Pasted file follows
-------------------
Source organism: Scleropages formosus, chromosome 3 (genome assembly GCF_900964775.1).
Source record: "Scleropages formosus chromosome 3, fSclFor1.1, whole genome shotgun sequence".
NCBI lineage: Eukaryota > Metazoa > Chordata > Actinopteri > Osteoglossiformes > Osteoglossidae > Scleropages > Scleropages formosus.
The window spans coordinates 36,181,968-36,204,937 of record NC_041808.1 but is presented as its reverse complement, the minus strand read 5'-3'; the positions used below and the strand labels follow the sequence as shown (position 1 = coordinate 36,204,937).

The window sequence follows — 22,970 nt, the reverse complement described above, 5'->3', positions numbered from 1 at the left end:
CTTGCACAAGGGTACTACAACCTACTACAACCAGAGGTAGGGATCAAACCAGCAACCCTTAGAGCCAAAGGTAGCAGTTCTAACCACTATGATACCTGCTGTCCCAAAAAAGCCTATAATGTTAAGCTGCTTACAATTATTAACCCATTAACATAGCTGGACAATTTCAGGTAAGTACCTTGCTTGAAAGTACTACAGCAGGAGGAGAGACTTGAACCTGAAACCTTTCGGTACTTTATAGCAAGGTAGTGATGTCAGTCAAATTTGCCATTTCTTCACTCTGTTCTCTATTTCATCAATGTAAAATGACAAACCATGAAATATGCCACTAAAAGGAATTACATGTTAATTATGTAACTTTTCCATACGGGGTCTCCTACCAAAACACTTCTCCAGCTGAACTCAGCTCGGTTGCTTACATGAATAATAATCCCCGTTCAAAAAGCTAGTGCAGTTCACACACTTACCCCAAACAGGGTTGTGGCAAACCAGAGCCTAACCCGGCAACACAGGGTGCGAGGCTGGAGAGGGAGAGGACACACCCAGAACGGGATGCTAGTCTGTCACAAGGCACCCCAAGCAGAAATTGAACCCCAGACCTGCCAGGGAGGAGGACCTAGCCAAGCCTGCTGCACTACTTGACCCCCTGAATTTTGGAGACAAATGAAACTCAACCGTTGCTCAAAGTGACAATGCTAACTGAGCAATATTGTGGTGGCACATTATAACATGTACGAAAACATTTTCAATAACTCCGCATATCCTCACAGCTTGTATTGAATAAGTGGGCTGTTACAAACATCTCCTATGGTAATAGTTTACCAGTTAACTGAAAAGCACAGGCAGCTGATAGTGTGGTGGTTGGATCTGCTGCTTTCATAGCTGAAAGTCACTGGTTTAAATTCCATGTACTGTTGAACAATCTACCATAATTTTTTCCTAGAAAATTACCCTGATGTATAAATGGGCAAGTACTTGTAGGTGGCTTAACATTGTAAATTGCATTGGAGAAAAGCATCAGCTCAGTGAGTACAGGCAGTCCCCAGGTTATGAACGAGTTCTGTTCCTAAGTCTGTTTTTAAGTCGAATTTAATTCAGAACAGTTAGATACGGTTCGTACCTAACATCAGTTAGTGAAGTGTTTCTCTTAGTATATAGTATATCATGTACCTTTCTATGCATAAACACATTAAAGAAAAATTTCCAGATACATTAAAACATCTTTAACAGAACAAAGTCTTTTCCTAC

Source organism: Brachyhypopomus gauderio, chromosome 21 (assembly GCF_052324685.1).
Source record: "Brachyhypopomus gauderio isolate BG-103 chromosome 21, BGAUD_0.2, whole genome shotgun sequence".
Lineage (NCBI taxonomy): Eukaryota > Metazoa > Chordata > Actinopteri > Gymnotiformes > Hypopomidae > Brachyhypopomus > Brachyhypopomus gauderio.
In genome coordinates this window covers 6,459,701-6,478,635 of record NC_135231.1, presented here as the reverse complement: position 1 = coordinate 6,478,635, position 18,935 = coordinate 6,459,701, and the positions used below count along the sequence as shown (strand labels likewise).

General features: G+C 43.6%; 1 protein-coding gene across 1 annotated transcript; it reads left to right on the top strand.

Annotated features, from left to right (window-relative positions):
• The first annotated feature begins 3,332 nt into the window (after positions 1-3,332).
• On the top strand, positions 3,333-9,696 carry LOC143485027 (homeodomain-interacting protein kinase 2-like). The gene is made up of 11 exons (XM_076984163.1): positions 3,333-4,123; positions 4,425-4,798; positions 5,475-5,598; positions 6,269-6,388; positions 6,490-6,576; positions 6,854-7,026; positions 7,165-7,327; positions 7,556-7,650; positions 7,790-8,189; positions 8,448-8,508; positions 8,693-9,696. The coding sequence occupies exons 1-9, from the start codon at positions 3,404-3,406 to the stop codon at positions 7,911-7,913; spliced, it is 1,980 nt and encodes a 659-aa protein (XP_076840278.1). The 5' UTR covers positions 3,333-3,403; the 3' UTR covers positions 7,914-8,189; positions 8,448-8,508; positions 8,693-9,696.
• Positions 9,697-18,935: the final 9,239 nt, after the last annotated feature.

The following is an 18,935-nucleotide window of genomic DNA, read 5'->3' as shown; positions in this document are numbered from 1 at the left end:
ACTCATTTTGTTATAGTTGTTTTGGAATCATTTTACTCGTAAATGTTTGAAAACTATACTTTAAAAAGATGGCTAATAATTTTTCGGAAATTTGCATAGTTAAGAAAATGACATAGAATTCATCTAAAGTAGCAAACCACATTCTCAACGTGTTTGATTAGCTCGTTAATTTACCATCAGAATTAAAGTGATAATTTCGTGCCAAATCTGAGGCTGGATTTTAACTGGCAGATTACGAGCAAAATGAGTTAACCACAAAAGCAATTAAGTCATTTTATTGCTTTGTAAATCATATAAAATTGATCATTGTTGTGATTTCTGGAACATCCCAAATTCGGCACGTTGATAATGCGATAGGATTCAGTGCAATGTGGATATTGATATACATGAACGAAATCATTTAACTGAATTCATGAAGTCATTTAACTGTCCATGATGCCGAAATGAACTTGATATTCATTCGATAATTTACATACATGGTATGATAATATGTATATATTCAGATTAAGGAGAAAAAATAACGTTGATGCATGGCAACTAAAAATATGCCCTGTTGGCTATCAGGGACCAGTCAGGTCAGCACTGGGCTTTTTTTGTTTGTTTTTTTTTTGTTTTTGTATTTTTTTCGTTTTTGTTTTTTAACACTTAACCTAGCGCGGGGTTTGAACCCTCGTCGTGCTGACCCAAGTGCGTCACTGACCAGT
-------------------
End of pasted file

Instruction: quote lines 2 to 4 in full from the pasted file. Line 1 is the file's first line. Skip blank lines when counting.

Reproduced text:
Source record: "Scleropages formosus chromosome 3, fSclFor1.1, whole genome shotgun sequence".
NCBI lineage: Eukaryota > Metazoa > Chordata > Actinopteri > Osteoglossiformes > Osteoglossidae > Scleropages > Scleropages formosus.
The window spans coordinates 36,181,968-36,204,937 of record NC_041808.1 but is presented as its reverse complement, the minus strand read 5'-3'; the positions used below and the strand labels follow the sequence as shown (position 1 = coordinate 36,204,937).